The fifth episode of Fargo’s third season seems to be about boundary pushing and it’s well timed. We’re halfway through the season, and though plenty has happened, our characters’ journeys, intertwined under the absurd laws of the universe, haven’t yet converged. However we are starting to see the pieces fall into place. We have Carrie Coon’s police chief Gloria attempting to nab Ray Stussy for the conspiratorial crime which led one of his parolees to accidentally murder her stepfather. We have Ray’s fiance, Mary Elizabeth Winstead’s devilish Nikki Swango finally confronting Michael Stuhlbarg’s Sy Feltz when the former attempts to blackmail the latter’s employer with a faked video tape. And in one actorly showcase we see Ewan McGregor viciously arguing with himself, as twin brothers Emmit and Ray Stussy, a pinnacle which seems to herald their long-awaited breaking point.
The episode here is titled “The House of Special Purpose”, an important (and deceptive) grace note considering one of the show’s standout performances comes from the chilling Goran Bogdana, a Croatian actor playing Ukrainian by the name of Yuri (one of V.M. Varga’s two escorts). In the episode’s climactic moment Yuri recounts a brief history of Siberia and the Soviet Union to Nikki Swango; under Josef Stalin’s reign 20 million died during his rigorous process of industrialization. The scene doesn’t merely see Yuri intimidating Nikki with blusters of motherland toughness, it also reworks history as an accurate interpretation of the present. Yuri isn’t talking of Stalin as a perpetrator of atrocities or crimes against humanity but rather a necessary evil.
The episode becomes all the more unsettling when one realizes the origins of the title “The House of Special Purpose” which alludes to the Ipatiev House, where the Tsar and his family were murdered under Russia’s transition of power from the Emperor to the Bolshevik’s and what inevitably came after. The scene however isn’t about political discussion but the cruel retention of power and what Yuri does to invest in that power is perhaps the episode’s defining moment.
Another high point in the episode is Michael Stuhlbarg whose reactionary performance as Sy Feltz boasts an impressive combination of emotional complexity and raw comic expressiveness. In the episode we see him (in that order) humiliated, browbeaten, strengthened and jolted back into nothingness in Stuhlbarg’s fiercest display of dramatic diversity since his underrated performance in the Coens’ A Serious Man. In the episode’s funniest and second-cruelest moment Sy is forced in his office by Varga, at gun point, to drink from what Yuri dubbed as “the holy cup” in what seems to be nothing more than territorial dominance. Of course the mean-spirited nature of the scene is overturned by the sheer showmanship of Michael Stuhlbarg and David Thewlis.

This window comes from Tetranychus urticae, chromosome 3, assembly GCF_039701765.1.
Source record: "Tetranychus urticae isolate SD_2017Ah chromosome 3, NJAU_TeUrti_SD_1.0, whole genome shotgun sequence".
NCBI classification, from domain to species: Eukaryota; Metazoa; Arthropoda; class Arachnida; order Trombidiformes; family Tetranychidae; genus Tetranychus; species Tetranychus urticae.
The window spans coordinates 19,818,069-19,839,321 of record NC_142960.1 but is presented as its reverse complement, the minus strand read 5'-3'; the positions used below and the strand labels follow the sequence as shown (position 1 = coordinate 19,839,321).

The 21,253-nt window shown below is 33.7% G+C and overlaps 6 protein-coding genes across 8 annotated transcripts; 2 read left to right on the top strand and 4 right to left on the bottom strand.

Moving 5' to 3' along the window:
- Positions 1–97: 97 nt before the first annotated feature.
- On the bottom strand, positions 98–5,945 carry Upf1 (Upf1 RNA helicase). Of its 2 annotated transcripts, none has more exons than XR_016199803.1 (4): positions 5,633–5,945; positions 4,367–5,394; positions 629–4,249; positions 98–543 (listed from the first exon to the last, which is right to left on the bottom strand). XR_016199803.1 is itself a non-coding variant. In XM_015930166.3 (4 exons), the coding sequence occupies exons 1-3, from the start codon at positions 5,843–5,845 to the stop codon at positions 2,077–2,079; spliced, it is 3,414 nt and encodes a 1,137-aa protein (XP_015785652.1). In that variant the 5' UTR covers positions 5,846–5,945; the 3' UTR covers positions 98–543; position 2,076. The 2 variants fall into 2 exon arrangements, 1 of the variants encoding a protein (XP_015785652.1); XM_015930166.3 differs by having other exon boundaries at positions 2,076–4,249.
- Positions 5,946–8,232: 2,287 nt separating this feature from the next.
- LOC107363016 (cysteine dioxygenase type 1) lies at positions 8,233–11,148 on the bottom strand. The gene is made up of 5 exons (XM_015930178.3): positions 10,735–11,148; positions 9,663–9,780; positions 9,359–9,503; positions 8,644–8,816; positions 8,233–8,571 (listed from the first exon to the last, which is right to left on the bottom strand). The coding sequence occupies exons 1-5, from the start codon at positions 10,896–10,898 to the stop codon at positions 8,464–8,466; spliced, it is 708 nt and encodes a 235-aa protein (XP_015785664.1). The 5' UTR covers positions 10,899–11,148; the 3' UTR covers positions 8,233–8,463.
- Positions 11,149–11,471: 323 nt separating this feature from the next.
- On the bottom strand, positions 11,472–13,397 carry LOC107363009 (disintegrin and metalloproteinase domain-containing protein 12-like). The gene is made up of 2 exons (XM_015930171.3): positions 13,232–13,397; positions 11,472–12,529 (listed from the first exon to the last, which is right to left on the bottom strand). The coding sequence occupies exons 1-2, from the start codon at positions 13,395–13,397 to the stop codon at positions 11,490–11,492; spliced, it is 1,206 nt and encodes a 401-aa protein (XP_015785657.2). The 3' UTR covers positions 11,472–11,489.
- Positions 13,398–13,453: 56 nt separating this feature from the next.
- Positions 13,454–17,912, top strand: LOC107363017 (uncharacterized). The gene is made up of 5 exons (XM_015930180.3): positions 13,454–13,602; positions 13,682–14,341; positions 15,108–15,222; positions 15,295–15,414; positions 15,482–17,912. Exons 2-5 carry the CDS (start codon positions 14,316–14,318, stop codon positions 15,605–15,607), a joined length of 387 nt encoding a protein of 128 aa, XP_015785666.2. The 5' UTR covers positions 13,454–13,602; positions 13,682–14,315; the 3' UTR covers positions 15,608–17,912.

The episode also sees major developments in the lives of twin brothers Emmit and Ray, however both racing towards different outcomes. Ray and Nikki, in an especially cruel act of blackmail, create a sex tape where Ray again dresses his brother and Nikki an anonymous fling. The mail sits on Emmit’s front doorstep but gets to his wife first. What happens next seems to be a tragic pitfall for one brother and an auspicious turning point for another. While Emmit’s wife watches the tape and quickly leaves, Ray finally proposes to Nikki who quickly accepts. Bestowed with such reverses in fortune the show makes it very certain that anything can happen to anybody. (This is also indicated by the episode’s twisted and ambiguous final moments which spell a downward spiral or everyone not willing to go all the way).
“The House of Special Purpose” introduces some of the series most effective use of dramatic devices in the season thus far, including subtle foreshadow, dramatic irony, tragedy, and villainous soliloquy. None, however, is applied with more depth than the paradox. The very essence of truth and fiction are unveiled in quiet, slyly revealing moments. Although Gloria’s story has become just a flat variation of Allison Tolman’s bumpkin police lady in the first season, the moment she shares with her superior (played by Shea Whigham) displays at the very least some thematic relevance to the show’s entire arc; fiction seeping into the fabric of reality. This entangling of paradoxes becomes a compelling self-fulfilling prophecy for show-runner Noah Hawley. For example, think about Ray and Nikki’s sex tape, it’s obviously a fake to us, but the consequences that ensue (Emmit’s wife leaving him) make it no less real.